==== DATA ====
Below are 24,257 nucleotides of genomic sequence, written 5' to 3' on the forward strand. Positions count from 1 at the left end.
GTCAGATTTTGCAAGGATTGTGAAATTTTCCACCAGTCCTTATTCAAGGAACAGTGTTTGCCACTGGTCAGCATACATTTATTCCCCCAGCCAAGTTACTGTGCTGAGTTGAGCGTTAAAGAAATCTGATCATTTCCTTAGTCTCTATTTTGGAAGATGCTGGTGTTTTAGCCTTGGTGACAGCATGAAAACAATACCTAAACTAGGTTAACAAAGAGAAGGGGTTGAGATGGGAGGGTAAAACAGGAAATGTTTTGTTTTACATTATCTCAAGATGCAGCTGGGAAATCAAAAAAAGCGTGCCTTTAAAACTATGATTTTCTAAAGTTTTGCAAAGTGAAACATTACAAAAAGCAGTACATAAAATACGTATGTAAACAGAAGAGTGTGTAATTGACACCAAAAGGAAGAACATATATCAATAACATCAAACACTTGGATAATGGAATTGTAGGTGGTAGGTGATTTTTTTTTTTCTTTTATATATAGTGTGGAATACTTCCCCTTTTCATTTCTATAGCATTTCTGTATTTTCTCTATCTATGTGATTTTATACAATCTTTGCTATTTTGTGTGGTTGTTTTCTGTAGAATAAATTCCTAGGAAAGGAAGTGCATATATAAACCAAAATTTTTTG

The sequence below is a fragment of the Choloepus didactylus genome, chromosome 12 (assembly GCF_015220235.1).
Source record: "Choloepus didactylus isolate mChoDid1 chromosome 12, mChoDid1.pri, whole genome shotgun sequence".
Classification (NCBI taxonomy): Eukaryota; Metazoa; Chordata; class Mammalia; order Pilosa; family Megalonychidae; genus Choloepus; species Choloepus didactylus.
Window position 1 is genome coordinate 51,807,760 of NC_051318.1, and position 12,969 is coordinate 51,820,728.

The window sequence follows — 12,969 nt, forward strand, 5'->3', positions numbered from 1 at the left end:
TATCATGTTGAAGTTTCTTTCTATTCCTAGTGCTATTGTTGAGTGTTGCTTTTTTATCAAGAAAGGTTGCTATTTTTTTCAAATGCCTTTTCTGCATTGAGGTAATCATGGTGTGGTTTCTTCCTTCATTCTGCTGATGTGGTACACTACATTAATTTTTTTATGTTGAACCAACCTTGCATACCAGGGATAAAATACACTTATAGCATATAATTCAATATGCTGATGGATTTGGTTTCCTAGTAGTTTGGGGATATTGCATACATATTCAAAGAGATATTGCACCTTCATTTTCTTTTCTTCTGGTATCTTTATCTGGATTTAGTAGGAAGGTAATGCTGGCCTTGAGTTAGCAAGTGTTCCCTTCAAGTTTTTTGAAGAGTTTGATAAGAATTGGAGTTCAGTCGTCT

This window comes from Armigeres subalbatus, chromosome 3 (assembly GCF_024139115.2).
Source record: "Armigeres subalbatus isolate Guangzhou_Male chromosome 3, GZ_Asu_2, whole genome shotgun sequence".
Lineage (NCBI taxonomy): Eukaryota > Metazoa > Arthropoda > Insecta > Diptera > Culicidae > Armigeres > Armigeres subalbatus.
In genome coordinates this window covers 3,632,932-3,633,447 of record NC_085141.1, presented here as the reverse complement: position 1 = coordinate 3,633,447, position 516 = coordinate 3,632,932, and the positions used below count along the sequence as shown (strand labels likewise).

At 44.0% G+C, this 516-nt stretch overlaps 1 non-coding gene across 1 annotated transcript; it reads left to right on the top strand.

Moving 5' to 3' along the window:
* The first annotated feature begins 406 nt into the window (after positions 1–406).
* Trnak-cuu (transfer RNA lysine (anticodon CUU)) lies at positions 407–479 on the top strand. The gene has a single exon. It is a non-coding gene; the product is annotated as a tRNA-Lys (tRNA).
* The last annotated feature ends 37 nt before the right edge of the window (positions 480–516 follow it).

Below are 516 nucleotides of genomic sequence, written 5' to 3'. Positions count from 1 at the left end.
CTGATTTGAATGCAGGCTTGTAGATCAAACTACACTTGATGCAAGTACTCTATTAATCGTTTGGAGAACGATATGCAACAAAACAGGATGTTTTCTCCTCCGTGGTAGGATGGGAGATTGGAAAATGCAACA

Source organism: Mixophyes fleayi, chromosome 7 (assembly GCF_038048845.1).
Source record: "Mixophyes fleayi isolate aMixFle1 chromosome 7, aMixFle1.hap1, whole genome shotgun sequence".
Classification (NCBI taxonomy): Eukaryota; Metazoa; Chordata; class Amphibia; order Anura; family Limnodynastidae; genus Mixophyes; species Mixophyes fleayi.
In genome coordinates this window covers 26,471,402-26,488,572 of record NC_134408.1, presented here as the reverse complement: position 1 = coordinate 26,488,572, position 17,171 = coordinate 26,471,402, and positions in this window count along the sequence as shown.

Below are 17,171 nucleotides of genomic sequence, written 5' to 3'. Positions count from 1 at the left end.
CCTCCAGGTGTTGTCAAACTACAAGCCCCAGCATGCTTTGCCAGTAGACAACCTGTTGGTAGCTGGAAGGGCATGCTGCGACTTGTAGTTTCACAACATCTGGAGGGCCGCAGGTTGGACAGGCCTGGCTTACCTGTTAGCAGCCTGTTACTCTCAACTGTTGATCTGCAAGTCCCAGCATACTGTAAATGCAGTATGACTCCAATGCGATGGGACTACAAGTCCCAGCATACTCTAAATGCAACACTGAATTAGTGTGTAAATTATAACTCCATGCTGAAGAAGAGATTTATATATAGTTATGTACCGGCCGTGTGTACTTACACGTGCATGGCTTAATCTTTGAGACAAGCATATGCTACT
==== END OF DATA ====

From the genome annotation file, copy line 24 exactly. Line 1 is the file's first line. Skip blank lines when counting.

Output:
Below are 17,171 nucleotides of genomic sequence, written 5' to 3'. Positions count from 1 at the left end.